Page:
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Lost Whales

July 16, 2018

Whales used the Mediterranean as breeding grounds during ancient Roman times.

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Aerial view of some of the fish-salting tanks (cetaria) in the ancient Roman city of Baelo Claudia, near today's Tarifa in Spain.  (D. Bernal-Casasola, University of Cadiz)

Aerial view of some of the fish-salting tanks (cetaria) in the ancient Roman city of Baelo Claudia, near today’s Tarifa in Spain. (D. Bernal-Casasola, University of Cadiz)

BOB HIRSHON (host):

Ancient Roman whales. I’m Bob Hirshon and this is Science Update.

The ancient Romans may have had a whaling industry, according to a study in the Proceedings of the Royal Society B. French National Centre for Scientific Research ecologist Ana Rodrigues says bones belonging to right whales and gray whales have been identified in the ruins of Roman factories that processed fish 2,000 years ago. This suggests that the whales once bred in warm Mediterranean waters, but have long since disappeared from memory.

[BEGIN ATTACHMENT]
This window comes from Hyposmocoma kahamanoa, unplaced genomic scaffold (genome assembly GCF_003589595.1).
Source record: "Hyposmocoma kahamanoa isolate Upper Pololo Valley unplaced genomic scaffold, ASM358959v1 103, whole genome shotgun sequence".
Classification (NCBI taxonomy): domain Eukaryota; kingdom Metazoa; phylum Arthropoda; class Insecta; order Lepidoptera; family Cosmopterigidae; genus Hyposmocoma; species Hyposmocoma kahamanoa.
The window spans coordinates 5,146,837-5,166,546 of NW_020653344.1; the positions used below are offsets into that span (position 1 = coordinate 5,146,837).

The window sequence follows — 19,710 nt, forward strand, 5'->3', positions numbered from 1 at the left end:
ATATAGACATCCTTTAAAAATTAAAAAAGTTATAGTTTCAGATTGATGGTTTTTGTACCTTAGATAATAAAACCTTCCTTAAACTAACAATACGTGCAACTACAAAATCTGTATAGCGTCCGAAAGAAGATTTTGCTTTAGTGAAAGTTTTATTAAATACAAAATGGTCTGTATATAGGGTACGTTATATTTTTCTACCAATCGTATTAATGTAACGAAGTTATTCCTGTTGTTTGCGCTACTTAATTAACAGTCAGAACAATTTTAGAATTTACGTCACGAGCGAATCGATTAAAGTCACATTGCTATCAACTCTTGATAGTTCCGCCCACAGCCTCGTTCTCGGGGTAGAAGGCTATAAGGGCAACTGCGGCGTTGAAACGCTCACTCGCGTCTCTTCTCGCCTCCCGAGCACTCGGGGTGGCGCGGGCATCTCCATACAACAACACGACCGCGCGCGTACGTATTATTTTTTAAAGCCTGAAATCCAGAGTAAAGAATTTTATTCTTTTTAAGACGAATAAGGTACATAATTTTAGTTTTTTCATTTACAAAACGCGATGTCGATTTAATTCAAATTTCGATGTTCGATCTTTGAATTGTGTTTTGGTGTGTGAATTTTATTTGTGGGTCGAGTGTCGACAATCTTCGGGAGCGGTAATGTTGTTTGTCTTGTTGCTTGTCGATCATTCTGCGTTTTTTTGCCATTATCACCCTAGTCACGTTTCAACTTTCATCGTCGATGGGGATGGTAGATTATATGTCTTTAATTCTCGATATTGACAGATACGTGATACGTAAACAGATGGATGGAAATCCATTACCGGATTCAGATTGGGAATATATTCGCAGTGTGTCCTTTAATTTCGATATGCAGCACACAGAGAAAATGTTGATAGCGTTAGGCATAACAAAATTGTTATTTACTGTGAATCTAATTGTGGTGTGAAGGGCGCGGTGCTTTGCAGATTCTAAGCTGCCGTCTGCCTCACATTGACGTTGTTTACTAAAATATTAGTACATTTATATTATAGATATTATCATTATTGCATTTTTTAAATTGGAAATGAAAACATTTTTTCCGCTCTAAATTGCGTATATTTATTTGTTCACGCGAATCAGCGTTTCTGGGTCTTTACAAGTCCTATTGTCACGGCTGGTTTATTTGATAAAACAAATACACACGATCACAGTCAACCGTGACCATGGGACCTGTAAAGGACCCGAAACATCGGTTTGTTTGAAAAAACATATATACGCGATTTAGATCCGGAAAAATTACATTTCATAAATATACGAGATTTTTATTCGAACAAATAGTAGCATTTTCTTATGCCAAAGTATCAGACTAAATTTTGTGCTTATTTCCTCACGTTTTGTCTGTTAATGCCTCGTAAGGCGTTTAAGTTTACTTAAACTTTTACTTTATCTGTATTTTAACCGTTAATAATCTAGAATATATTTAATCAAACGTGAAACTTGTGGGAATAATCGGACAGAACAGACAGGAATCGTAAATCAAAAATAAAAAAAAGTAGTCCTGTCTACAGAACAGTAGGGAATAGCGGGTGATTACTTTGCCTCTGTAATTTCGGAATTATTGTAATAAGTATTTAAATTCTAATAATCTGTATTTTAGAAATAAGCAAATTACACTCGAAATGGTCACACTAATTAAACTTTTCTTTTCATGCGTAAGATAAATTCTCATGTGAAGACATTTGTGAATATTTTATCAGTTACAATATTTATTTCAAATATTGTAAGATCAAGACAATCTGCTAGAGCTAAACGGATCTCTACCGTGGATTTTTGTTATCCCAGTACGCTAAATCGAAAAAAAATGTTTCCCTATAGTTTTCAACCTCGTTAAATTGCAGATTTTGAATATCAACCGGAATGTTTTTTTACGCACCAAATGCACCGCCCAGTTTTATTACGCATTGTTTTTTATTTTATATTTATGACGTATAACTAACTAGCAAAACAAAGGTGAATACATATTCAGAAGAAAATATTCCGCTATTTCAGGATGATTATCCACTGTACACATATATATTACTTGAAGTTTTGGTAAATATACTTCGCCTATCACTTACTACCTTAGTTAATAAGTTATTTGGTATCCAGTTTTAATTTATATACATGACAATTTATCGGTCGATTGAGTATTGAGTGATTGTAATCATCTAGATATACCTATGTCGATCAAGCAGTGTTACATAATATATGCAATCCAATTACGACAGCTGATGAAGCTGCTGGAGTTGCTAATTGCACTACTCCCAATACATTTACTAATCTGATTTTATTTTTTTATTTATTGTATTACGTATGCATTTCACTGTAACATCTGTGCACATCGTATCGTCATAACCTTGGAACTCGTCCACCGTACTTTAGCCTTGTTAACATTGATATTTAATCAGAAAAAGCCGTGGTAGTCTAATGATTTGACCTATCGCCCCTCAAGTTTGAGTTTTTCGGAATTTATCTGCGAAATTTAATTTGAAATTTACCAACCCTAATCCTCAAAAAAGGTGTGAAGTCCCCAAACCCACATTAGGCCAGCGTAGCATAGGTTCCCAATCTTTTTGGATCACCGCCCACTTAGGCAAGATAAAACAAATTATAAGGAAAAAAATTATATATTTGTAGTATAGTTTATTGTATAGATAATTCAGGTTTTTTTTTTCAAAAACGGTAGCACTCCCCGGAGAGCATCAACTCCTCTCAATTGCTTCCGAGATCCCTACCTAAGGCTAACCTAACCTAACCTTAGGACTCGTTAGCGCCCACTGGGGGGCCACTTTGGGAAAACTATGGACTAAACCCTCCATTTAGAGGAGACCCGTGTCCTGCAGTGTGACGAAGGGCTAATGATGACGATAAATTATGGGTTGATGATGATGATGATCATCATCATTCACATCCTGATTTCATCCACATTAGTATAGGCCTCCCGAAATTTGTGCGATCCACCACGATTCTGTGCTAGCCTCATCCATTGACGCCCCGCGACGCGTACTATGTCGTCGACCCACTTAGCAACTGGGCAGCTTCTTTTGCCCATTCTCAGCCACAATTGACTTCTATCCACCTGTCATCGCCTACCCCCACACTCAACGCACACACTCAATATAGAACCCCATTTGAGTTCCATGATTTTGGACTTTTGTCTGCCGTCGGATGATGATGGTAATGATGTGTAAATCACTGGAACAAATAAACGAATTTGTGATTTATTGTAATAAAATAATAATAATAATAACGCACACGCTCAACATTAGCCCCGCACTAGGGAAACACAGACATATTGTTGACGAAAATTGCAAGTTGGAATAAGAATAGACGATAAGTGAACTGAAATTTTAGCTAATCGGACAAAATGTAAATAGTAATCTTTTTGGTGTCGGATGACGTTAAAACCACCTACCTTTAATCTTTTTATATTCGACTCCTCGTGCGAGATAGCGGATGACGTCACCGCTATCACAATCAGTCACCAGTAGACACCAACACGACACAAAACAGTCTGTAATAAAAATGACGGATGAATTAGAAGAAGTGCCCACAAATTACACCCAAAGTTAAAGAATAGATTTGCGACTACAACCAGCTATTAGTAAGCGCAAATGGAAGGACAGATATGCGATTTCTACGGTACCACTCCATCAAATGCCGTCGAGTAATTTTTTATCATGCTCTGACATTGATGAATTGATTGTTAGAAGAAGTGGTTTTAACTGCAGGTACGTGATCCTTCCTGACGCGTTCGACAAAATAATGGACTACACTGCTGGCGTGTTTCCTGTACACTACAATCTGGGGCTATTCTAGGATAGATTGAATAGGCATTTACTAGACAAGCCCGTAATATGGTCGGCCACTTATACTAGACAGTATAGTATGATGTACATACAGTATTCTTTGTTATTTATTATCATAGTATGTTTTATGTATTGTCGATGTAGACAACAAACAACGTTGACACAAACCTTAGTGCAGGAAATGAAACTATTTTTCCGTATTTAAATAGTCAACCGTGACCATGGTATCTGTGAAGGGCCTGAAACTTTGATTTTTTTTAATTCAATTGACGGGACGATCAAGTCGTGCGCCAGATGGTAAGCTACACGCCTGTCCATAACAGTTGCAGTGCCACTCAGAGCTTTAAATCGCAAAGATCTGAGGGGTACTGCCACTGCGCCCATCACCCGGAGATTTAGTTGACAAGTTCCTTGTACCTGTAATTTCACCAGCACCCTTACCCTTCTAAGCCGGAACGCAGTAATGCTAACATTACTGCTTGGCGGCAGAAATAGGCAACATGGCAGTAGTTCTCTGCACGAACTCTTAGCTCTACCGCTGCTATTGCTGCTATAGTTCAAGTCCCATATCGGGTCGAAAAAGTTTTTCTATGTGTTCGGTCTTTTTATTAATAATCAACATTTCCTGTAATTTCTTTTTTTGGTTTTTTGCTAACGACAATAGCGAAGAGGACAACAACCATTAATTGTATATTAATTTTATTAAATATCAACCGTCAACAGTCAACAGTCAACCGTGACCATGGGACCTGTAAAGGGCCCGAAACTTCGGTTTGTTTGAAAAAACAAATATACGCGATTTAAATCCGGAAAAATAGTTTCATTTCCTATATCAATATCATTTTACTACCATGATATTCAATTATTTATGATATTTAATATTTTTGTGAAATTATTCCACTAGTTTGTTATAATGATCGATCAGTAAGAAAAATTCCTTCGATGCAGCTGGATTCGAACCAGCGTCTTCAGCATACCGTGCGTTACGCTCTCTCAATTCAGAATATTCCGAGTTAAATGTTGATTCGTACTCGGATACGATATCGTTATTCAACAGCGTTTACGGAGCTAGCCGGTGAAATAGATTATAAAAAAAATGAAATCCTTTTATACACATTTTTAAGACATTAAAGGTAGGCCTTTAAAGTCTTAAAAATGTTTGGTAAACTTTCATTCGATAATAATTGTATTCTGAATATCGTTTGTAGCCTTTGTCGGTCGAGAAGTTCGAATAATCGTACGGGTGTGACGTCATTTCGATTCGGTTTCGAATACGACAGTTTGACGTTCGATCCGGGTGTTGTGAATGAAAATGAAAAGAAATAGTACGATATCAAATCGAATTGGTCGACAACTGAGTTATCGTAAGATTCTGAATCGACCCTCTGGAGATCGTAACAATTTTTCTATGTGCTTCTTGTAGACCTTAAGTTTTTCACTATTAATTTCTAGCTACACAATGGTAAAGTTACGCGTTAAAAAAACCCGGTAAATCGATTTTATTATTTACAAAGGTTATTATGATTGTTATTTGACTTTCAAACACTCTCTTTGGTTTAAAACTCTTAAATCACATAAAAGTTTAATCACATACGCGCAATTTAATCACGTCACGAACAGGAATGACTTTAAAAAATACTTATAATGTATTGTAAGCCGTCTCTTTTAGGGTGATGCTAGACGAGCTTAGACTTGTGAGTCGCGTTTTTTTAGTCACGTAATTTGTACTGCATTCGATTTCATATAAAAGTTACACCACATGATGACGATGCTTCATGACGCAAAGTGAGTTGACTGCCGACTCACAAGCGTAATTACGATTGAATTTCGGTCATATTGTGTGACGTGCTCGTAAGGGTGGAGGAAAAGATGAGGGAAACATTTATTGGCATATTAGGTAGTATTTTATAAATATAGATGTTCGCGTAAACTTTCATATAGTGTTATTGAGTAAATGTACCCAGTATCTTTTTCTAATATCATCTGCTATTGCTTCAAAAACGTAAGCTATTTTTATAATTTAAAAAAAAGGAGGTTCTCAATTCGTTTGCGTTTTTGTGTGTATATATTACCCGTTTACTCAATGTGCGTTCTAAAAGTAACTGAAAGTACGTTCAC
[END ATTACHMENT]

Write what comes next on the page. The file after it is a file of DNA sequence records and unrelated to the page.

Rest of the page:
ANA RODRIGUES (French National Centre for Scientific Research):

And that expands substantially the known historical distribution of these two species.

HIRSHON:

She says the study is a reminder to put aside our assumptions about the past.

RODRIGUES:

These are some of the largest animals on the planet, and if we’ve forgotten about huge whales coming close to shore, perhaps being hunted, what else did we forget? How much has it changed?

HIRSHON:

I’m Bob Hirshon, for AAAS, the science society.

Story by Susanne Bard